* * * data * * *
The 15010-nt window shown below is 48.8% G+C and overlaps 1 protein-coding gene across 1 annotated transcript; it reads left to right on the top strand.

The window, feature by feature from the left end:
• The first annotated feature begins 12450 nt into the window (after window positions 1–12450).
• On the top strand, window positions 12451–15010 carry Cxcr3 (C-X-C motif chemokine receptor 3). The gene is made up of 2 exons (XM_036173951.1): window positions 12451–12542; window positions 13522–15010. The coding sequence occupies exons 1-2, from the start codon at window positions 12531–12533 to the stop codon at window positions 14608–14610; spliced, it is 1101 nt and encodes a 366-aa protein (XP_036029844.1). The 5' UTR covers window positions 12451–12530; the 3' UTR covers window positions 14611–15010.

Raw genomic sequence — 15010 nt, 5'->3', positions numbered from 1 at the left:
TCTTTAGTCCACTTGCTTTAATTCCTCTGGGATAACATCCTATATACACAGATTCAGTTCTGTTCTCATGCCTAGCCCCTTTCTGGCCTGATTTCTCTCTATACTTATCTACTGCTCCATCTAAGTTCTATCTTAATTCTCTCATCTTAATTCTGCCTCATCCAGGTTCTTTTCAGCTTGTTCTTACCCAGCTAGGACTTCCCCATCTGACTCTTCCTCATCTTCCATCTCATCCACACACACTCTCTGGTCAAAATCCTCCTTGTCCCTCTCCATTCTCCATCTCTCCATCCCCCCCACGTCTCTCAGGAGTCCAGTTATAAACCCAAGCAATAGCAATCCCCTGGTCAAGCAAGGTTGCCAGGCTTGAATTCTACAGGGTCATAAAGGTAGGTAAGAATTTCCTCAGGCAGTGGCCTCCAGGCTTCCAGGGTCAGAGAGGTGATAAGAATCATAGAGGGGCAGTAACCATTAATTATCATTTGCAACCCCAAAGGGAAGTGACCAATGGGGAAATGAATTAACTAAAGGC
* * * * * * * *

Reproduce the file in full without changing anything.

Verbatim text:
The 15010-nt window shown below is 48.8% G+C and overlaps 1 protein-coding gene across 1 annotated transcript; it reads left to right on the top strand.

The window, feature by feature from the left end:
• The first annotated feature begins 12450 nt into the window (after window positions 1–12450).
• On the top strand, window positions 12451–15010 carry Cxcr3 (C-X-C motif chemokine receptor 3). The gene is made up of 2 exons (XM_036173951.1): window positions 12451–12542; window positions 13522–15010. The coding sequence occupies exons 1-2, from the start codon at window positions 12531–12533 to the stop codon at window positions 14608–14610; spliced, it is 1101 nt and encodes a 366-aa protein (XP_036029844.1). The 5' UTR covers window positions 12451–12530; the 3' UTR covers window positions 14611–15010.

Raw genomic sequence — 15010 nt, 5'->3', positions numbered from 1 at the left:
TCTTTAGTCCACTTGCTTTAATTCCTCTGGGATAACATCCTATATACACAGATTCAGTTCTGTTCTCATGCCTAGCCCCTTTCTGGCCTGATTTCTCTCTATACTTATCTACTGCTCCATCTAAGTTCTATCTTAATTCTCTCATCTTAATTCTGCCTCATCCAGGTTCTTTTCAGCTTGTTCTTACCCAGCTAGGACTTCCCCATCTGACTCTTCCTCATCTTCCATCTCATCCACACACACTCTCTGGTCAAAATCCTCCTTGTCCCTCTCCATTCTCCATCTCTCCATCCCCCCCACGTCTCTCAGGAGTCCAGTTATAAACCCAAGCAATAGCAATCCCCTGGTCAAGCAAGGTTGCCAGGCTTGAATTCTACAGGGTCATAAAGGTAGGTAAGAATTTCCTCAGGCAGTGGCCTCCAGGCTTCCAGGGTCAGAGAGGTGATAAGAATCATAGAGGGGCAGTAACCATTAATTATCATTTGCAACCCCAAAGGGAAGTGACCAATGGGGAAATGAATTAACTAAAGGC